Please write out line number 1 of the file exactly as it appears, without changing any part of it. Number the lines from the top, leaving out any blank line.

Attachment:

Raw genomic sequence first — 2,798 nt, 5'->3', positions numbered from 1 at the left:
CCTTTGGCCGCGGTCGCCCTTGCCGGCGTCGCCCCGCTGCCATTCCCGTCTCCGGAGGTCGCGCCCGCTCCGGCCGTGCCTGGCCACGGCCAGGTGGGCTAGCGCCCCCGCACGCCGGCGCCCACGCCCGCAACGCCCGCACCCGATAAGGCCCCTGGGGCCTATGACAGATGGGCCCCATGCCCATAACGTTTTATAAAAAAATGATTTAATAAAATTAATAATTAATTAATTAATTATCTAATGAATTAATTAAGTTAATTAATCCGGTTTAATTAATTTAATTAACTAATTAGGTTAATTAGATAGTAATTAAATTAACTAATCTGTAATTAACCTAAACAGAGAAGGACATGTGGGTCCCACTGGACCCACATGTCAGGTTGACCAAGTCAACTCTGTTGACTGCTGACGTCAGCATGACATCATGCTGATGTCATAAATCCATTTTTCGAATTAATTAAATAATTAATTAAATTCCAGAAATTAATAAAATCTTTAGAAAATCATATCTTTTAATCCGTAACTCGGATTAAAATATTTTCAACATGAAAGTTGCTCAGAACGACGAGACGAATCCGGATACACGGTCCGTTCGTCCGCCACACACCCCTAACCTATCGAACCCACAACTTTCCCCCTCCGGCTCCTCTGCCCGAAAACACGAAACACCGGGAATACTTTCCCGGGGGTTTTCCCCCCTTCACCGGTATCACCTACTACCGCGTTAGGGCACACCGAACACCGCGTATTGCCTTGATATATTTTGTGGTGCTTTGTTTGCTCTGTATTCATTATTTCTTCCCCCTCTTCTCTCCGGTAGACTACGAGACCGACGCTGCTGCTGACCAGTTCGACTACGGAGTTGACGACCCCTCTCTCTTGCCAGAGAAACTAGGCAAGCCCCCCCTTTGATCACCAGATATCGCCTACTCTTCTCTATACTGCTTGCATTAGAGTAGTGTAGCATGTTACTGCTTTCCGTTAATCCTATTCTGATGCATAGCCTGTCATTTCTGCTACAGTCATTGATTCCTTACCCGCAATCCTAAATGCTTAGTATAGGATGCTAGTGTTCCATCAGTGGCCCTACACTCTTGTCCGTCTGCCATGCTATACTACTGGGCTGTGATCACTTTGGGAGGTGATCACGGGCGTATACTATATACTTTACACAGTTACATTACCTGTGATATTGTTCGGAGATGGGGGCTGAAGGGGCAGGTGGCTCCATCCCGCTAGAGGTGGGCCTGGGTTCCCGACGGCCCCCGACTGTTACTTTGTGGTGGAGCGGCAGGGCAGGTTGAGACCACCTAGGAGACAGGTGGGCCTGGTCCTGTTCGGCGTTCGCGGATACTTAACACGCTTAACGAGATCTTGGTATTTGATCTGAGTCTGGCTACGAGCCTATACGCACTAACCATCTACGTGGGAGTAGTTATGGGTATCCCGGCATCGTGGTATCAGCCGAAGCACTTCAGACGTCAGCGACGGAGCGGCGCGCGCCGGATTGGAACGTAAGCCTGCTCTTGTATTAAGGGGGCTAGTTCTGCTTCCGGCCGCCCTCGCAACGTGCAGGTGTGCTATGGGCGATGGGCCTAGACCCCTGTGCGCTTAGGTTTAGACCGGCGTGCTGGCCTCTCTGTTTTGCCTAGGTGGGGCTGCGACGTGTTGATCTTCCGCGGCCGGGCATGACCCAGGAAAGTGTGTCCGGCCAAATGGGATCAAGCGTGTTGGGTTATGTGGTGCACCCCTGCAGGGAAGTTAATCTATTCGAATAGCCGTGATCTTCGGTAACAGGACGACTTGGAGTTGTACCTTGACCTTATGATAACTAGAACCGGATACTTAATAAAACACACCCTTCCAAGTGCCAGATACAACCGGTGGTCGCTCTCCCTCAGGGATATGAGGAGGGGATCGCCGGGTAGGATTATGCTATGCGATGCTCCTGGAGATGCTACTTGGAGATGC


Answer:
Raw genomic sequence first — 2,798 nt, 5'->3', positions numbered from 1 at the left: